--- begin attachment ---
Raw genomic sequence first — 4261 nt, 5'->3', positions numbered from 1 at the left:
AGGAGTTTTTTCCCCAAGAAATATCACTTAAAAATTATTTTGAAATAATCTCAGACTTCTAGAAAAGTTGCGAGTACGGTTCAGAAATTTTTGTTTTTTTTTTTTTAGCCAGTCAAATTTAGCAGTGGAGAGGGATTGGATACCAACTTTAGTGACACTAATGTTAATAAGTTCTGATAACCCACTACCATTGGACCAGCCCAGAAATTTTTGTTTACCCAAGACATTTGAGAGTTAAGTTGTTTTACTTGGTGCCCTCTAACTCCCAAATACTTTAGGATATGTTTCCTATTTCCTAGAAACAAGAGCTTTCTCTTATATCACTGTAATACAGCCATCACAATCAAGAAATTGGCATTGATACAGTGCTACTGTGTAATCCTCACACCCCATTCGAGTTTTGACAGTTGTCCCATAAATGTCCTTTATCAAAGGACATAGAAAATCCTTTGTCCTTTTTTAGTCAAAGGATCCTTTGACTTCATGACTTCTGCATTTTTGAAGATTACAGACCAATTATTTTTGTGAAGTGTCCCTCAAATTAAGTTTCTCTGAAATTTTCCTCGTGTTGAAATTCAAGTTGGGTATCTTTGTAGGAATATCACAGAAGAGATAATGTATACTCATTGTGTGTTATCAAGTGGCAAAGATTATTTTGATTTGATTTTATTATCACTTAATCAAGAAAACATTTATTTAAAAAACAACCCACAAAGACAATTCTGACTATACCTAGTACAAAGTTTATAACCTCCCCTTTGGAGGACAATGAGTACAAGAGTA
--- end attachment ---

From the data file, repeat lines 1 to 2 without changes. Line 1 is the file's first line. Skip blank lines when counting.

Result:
Raw genomic sequence first — 4261 nt, 5'->3', positions numbered from 1 at the left:
AGGAGTTTTTTCCCCAAGAAATATCACTTAAAAATTATTTTGAAATAATCTCAGACTTCTAGAAAAGTTGCGAGTACGGTTCAGAAATTTTTGTTTTTTTTTTTTTAGCCAGTCAAATTTAGCAGTGGAGAGGGATTGGATACCAACTTTAGTGACACTAATGTTAATAAGTTCTGATAACCCACTACCATTGGACCAGCCCAGAAATTTTTGTTTACCCAAGACATTTGAGAGTTAAGTTGTTTTACTTGGTGCCCTCTAACTCCCAAATACTTTAGGATATGTTTCCTATTTCCTAGAAACAAGAGCTTTCTCTTATATCACTGTAATACAGCCATCACAATCAAGAAATTGGCATTGATACAGTGCTACTGTGTAATCCTCACACCCCATTCGAGTTTTGACAGTTGTCCCATAAATGTCCTTTATCAAAGGACATAGAAAATCCTTTGTCCTTTTTTAGTCAAAGGATCCTTTGACTTCATGACTTCTGCATTTTTGAAGATTACAGACCAATTATTTTTGTGAAGTGTCCCTCAAATTAAGTTTCTCTGAAATTTTCCTCGTGTTGAAATTCAAGTTGGGTATCTTTGTAGGAATATCACAGAAGAGATAATGTATACTCATTGTGTGTTATCAAGTGGCAAAGATTATTTTGATTTGATTTTATTATCACTTAATCAAGAAAACATTTATTTAAAAAACAACCCACAAAGACAATTCTGACTATACCTAGTACAAAGTTTATAACCTCCCCTTTGGAGGACAATGAGTACAAGAGTA